Save The Date!

Friday October 24,2014

MSC Annual Conference

At University of Hartford

"OBSERVATION: the Scientific

Foundation of Montessori Practice"

Welcome to the website for Montessori Schools of Connecticut (MSC)!

“Real” Montessori Education

Dr. Maria Montessori, never patented or trademarked any of her specially designed teaching materials or teaching methodology. She believed her work was the beginning to a very important movement in the advancement of education. She wanted her successors to collaborate and cooperate to evolve the method without being encumbered by legal constraints. While this vision has led to progression and evolution of her work in quality Montessori schools, it has also opened the door for unscrupulous operators to claim to be Montessori schools when they are not. The easiest way to determine if a school is a “real” Montessori school is to determine if they are accredited by or affiliated with one of the two International Montessori Accrediting and teacher training organizations; American Montessori Society (AMS) and Association Montessori Internationale (AMI)

Accreditation or affiliation is a pre-requisite for MSC membership. Therefore, all the Montessori schools on this website have committed to a higher standard of Montessori education. There may be other quality Montessori schools in Connecticut that have chosen not to be accredited or affiliated with AMS, AMI or MSC. They are not represented on this site.

AMS versus AMI

American Montessori Society (AMS), the larger of the two International Montessori associations affords accredited and affiliated schools more freedom in their interpretation of Montessori philosophy and method. Association Montessori Internationale (AMI) affords their accredited and affiliated schools less freedom in their interpretation of Montessori philosophy and method. While both AMS and AMI schools achieve comparable outcomes for students, you will observe a difference in the tone, feeling or culture of the classrooms in the two types of schools. One is not better than the other but they are different. If you have a choice, you should visit both types of schools to determine which culture you prefer.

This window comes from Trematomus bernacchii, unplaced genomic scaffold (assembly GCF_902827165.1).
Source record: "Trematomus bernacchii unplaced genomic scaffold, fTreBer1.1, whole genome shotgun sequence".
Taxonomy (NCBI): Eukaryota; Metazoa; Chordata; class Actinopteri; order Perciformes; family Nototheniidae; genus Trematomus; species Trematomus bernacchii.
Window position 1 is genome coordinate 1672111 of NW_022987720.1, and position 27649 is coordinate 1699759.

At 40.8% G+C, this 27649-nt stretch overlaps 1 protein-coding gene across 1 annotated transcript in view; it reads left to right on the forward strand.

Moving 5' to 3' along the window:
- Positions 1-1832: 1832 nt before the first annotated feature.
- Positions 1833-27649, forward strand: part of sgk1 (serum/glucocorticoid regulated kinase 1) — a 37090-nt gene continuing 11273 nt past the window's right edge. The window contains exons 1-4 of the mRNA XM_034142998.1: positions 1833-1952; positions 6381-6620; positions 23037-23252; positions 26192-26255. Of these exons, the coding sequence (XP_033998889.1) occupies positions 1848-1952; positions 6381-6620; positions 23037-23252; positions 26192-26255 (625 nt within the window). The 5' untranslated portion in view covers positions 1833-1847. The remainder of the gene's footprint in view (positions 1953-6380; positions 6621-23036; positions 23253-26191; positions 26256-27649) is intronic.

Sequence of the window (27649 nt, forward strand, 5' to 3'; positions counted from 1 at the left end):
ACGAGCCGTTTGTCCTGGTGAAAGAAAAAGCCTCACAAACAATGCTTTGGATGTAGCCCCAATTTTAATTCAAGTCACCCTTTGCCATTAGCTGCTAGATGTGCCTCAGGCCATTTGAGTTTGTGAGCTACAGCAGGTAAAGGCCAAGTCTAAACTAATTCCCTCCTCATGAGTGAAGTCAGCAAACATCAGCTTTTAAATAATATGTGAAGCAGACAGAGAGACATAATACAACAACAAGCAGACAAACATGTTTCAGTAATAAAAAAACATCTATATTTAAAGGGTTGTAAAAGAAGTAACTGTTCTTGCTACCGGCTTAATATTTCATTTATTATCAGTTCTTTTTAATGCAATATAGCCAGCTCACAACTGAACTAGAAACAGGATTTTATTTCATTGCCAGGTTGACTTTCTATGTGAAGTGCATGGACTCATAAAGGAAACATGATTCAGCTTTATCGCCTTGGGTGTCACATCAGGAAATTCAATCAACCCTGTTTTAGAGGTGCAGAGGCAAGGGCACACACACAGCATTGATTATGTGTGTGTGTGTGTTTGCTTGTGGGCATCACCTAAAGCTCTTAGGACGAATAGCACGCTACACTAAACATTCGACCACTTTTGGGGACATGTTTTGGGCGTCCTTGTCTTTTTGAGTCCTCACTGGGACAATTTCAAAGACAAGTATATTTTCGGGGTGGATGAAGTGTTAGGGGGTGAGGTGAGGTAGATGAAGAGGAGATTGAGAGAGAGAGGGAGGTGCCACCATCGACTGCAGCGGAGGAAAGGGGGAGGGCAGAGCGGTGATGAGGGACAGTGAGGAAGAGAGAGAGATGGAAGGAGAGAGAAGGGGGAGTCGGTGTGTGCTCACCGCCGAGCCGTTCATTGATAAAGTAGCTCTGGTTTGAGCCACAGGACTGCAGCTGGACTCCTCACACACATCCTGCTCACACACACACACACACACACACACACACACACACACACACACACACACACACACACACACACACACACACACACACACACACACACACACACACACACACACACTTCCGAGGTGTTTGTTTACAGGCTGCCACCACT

Accreditation and Affiliation

School Accreditation is the highest form of validation that a school offers high quality education. The accreditation process consists of a year long “self-study” through which schools compare themselves to quality standards established by the accrediting agency. As part of the self-study, the school prepares a multi-year plan for the development and execution of quality enhancements. The school is visited by an independent accreditation team that validates that quality standards are met and the school has a well defined plan for continuous quality improvement. School Affiliation is a voluntary commitment by a school to follow the quality standards established by the agency granting the affiliation. Actual adherence to the quality standards is not independently verified and therefore affiliation is a lower standard than accreditation.

As noted before, Montessori schools can be accredited by AMS or AMI for their adherence to Montessori methods and philosophy. Most MSC schools are also accredited by one or more organizations that accredit non-Montessori schools. They do this to validate the quality of education is better or equal to the quality of education in traditional education private schools. Links to the traditional education accrediting organizations associated with MSC schools are: Connecticut Association of Independent Schools (CAIS) , New England Association of Schools and Colleges (NEASC) and National Association for the Education of Young Children (NAEYC)

Independent Schools, Public Schools

All Montessori schools in the State of Connecticut are either Independent schools or public magnet schools. While most independent Montessori schools in Connecticut have a single campus, a few have more than one campus. Each independent school is a separate corporation (usually not-for-profit), has its own name and its own form of governance. MSC was founded by a group of Independent School Heads who determined it was mutually beneficial to support one another. Since all the Montessori schools in Connecticut are independent and geographically dispersed, each one has a unique culture that is only truly revealed when you visit the school. Therefore, you owe it to your child to visit more than one Montessori school.

Mission

The mission of the Montessori Schools of Connecticut is to unite the State’s independent and public Montessori Schools to the common purpose of promoting high quality Montessori education through cooperative and collaborative work.

Organization

MSC was first organized by a group of Independent Montessori school Heads to collaborate on issues related to running Montessori schools and speaking with one voice to the various State Agencies in Hartford relating to Education, Early Childhood and Families. Membership in MSC is voluntary. The Board of Directors is a volunteer group of Heads of Schools. MSC hosts an annual teacher training conference, five bi-monthly Head of School networking/sharing meetings, this website and a general sense of support and collegiality for Heads of Montessori Schools. If you are the Head of a Montessori School in Connecticut and would like your school to join MSC – or for more information please click here.